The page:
By Randy Dotinga
TUESDAY, Jan. 8 (HealthDay News) -- A new study finds that popular supplement pills and powders found for sale at many military bases, including those that claim to boost energy and control weight, often fail to properly describe their caffeine levels.
Some of these products -- also sold at health-food stores across the county -- didn't provide any information about caffeine on their labels despite being packed with it, and others had more or much less caffeine than their labels indicated.
"Fewer than half of the supplements had accurate and useful information about caffeine on the label," said study lead author Dr. Pieter Cohen, assistant professor of medicine at Harvard Medical School. "If you're looking for these products to help ... your performance, some aren't going to work and you're going to be disappointed. And some have much more caffeine than on the label."
Researchers launched the study, funded by the U.S. Department of Defense, to add to existing knowledge about how much caffeine is being consumed by members of the military. Athletes and members of the military, they said, face a risk of health problems when they consume too much caffeine and exercise in the heat.
Cohen emphasized that the supplements were purchased in civilian stores: "Why is it that 25 percent of the products labels with caffeine had inaccurate information at a mainstream supplement retailer?"
He also explained the specific military concern.
"We already know that troops are drinking a lot of coffee and using a lot of energy drinks and shots," Cohen said. "Forty-five percent of active troops were using energy drinks on a daily basis while they were in Afghanistan and Iraq. We're talking about large amounts of caffeine consumed, and our question is: What's going on on top of that?"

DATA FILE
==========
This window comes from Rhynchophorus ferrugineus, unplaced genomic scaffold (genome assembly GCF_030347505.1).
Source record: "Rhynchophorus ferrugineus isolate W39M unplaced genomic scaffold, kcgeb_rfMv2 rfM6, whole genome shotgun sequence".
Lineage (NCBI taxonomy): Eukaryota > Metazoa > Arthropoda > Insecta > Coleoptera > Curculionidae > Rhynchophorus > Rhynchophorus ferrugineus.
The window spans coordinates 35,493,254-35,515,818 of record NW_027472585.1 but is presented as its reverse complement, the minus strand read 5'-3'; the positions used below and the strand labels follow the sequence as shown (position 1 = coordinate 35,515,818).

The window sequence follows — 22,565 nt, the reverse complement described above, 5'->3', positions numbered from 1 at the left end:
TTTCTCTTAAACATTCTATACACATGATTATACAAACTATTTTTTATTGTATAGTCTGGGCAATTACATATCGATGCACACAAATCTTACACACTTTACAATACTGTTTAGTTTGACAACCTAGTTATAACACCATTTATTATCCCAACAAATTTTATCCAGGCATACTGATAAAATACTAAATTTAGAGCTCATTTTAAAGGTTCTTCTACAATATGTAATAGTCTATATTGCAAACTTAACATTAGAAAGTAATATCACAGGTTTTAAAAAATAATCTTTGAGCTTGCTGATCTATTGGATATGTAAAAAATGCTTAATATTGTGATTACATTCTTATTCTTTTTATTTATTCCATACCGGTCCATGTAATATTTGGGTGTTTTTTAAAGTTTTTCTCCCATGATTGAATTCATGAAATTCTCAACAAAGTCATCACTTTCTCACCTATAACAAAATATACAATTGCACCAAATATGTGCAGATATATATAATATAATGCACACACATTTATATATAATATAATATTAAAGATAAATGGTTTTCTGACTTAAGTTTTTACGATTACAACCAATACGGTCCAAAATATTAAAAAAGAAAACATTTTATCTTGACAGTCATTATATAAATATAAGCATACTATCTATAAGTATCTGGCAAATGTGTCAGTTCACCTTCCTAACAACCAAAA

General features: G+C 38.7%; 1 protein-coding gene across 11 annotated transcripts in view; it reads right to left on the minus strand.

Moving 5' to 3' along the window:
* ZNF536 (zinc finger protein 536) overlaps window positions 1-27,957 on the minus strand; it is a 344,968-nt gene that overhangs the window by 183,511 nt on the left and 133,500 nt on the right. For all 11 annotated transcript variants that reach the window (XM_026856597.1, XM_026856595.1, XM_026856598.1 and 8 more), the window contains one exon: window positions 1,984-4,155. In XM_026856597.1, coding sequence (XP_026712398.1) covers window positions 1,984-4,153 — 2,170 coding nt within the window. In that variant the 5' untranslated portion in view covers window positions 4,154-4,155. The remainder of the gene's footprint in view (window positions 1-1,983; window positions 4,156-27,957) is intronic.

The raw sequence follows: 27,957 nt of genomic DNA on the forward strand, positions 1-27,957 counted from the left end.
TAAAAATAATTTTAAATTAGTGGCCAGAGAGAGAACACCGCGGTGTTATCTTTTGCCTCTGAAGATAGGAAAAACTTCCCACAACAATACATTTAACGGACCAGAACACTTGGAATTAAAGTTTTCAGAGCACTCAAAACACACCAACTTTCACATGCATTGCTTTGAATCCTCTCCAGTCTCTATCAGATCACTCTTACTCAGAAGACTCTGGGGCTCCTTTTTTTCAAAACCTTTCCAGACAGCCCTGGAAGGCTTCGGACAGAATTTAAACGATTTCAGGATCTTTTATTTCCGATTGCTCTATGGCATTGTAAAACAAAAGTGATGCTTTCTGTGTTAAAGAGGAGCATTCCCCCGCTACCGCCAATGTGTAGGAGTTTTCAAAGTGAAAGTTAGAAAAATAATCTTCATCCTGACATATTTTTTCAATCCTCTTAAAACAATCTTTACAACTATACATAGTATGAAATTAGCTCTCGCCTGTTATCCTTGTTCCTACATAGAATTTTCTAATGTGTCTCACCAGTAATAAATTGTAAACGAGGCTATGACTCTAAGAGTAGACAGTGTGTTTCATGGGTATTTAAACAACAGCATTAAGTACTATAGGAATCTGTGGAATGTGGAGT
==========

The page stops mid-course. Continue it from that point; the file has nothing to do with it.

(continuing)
In the worst-case scenario, people could become jittery and even develop rapid heartbeats if they use the supplements in conjunction with other caffeine products such as energy drinks or coffee, said Dr. John Higgins, who studies caffeine as the chief of cardiology at Houston's Lyndon B. Johnson General Hospital.
The study has some holes, however. For one, it didn't identify the 31 supplements that it examined. The researchers said only that they're the most popular supplements sold as pills on military bases with labels that indicate that they include either caffeine or herbal ingredients that include caffeine.
Of the 31 supplements, 20 listed caffeine on their labels. Of those 20, only nine correctly listed the amount, according to the researchers. Five listed amounts between 27 percent and 113 percent off from the actual amount.
Six products listed caffeine as an ingredient but didn't say how much. The researchers found that they had 210 to 310 milligrams per serving -- the same amount that is in two to three cups of coffee.
People often drink coffee or take energy supplements to become more alert, and Cohen said it's true that the caffeine in two to three cups of coffee can improve performance. But people lose the boost at about five cups, he said.
What to do? Higgins, the Texas cardiologist, said manufacturers need to be required to state properly how much caffeine is in supplements, and the amounts need to be independently verified.
Another expert said that giving consumers consistent, accurate information could benefit their health.
"If consumers had a better idea about how much caffeine they were getting from various sources -- from energy drinks and supplements -- they would count it up. They would take notice and realize that they may be overdoing it," said pharmacist Philip Gregory, editor of the Natural Medicines Comprehensive Database.
The study appeared in the Jan. 7 issue of the journal JAMA Internal Medicine.
For more about supplements, try the U.S. National Library of Medicine.
SOURCES: Pieter Cohen, M.D., assistant professor of medicine, Harvard Medical School, Boston, and general internist, Cambridge Health Alliance; John Higgins, M.D., chief of cardiology, Lyndon B. Johnson General Hospital, and associate professor of medicine, University of Texas Health Science Center at Houston; Philip Gregory, Pharm.D., editor, Natural Medicines Comprehensive Database, Omaha, Neb.; Jan. 7, 2013, JAMA Internal Medicine
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